GSA Annual Meeting in Phoenix, Arizona, USA - 2019

Paper No. 191-2
Presentation Time: 9:00 AM-6:30 PM


QUIGLEY, Mark and SILVER, Jeremy, School of Earth Sciences, University of Melbourne, Melbourne, VIC 3010, Australia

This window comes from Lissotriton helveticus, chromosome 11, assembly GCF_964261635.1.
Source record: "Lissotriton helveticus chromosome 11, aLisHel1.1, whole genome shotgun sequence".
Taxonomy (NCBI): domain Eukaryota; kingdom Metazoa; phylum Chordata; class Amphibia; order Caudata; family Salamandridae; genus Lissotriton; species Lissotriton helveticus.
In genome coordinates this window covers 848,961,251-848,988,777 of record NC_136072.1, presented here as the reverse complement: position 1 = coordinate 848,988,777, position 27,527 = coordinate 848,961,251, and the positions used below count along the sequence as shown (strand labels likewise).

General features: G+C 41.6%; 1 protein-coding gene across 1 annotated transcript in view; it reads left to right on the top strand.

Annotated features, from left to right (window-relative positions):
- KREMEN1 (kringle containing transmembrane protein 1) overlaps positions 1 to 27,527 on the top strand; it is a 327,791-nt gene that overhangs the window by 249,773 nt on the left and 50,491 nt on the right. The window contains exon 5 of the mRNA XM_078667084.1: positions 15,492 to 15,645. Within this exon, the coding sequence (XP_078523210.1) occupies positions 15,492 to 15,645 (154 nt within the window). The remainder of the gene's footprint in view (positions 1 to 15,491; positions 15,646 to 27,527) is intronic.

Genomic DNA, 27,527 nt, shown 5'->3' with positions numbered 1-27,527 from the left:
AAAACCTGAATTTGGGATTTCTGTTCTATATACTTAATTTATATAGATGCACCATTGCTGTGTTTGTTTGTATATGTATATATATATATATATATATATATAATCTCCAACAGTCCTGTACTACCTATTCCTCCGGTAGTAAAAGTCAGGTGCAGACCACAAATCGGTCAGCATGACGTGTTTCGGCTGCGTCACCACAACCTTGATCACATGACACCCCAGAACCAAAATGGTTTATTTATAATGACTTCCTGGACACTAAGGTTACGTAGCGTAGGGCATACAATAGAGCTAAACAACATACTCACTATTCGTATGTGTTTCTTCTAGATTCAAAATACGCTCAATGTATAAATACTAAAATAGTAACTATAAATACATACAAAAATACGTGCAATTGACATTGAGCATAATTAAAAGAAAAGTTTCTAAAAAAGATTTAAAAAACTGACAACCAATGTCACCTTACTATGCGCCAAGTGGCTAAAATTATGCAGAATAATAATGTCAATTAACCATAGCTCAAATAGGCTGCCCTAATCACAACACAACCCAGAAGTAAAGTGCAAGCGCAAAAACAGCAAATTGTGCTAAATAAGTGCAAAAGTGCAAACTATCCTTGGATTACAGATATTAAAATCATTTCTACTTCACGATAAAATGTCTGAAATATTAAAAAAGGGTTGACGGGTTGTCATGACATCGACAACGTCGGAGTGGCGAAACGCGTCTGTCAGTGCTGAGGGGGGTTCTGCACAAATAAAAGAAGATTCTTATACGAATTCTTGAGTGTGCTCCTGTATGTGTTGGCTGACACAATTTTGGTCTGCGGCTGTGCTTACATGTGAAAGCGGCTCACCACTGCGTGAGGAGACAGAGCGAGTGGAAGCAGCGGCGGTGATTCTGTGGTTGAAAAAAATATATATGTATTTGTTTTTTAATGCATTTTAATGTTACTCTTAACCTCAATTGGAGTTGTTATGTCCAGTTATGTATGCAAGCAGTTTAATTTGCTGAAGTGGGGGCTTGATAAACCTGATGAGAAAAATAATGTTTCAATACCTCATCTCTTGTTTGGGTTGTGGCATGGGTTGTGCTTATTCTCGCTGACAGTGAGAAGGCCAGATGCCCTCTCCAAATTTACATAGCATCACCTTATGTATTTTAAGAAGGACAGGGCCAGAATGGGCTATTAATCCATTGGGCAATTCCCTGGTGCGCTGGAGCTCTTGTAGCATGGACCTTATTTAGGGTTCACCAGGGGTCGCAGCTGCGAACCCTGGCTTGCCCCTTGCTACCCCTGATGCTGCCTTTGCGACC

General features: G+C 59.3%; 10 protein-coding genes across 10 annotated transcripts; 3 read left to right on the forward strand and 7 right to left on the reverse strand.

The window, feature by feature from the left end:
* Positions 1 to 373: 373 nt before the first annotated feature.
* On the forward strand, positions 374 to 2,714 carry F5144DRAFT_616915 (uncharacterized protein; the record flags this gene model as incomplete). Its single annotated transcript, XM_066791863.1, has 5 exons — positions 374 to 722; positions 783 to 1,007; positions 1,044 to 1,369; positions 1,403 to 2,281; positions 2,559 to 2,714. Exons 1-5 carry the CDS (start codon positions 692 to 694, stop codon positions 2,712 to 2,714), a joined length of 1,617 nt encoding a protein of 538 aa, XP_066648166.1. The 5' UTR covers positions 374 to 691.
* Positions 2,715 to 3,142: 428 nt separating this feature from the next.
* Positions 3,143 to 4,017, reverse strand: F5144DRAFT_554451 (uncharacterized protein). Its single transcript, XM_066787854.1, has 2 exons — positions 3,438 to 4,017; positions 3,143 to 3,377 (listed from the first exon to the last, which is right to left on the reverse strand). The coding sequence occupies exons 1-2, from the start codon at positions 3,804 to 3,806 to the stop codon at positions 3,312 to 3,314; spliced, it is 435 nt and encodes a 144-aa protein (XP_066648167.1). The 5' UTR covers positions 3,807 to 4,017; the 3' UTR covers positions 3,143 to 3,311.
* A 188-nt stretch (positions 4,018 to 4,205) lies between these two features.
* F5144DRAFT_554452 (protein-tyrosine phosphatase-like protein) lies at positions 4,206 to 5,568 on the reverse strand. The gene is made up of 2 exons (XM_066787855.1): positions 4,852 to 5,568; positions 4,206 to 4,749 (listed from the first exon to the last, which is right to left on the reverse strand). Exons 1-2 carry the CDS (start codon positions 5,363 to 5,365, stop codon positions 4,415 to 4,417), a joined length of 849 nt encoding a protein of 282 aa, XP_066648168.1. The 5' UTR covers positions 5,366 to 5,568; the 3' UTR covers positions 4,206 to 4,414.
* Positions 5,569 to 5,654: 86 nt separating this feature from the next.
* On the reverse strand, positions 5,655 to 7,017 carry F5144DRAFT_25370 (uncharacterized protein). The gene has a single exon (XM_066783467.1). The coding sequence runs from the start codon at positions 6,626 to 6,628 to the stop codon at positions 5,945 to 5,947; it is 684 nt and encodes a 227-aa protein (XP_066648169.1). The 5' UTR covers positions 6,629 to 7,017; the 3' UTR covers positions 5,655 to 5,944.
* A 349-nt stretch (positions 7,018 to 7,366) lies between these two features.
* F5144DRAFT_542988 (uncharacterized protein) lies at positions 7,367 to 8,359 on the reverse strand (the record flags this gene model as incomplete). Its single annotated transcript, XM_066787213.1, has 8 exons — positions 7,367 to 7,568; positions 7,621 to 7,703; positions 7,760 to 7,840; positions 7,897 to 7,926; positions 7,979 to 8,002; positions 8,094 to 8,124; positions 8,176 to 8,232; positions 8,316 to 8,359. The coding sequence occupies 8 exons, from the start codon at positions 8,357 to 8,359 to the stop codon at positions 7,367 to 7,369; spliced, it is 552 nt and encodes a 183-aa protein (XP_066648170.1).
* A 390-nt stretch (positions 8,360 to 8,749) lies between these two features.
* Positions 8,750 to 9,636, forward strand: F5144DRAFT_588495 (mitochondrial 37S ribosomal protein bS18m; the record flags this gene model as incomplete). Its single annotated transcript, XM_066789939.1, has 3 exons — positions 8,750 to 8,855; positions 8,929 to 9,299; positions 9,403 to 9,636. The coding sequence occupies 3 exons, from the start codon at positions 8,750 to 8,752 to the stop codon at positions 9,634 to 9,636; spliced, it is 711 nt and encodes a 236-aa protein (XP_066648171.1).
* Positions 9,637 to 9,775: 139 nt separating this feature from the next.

Statistical techniques provide novel insights into geoscience communications and their utility. This talk focuses on three key themes: (1) science communications to the public through a protracted natural disaster sequence, (2) multi-disciplinary science communications and their impact on decision-making under conditions involving risk and uncertainty, and (3) linguistic advocations for science by U.S. Presidents. Analysis of science website traffic during the 2010–2012 Canterbury earthquake sequence in New Zealand reveals near-instantaneous surges in science website after strong earthquakes followed by power-law temporal decay consistent with Omori's (1895) law for aftershocks. Website traffic is ultimately sustained at volumes must larger than pre-disaster rates, providing clear evidence for enhanced public use of geoscience communication websites that respond rapidly and efficiently to natural disasters. Science provisions to decision-makers are investigated for seven earth science case studies and classified on the basis of (i) scientific consensus amongst inputs and (ii) volume of relevant and available science used in decision-making. Evidence for collaborative, nonlinear engagement between decision-makers and science providers, including use of diverse science communication pathways is presented. Under-utilized science provider actions that could be further explored as avenues to enhance geoscience communication strategies are defined. Advocations for science by the Presidents of the United States, from Truman to Trump, are quantitatively analysed using keyword frequency, principal component, and hierarchical clustering analyses. The strongest advocates for science have the highest mean presidential approval ratings and greatness survey scores. Leaders that advocate for science within complex socio-political environments may be more politically successful than those who do not, although a causal link among these parameters is not necessarily implied.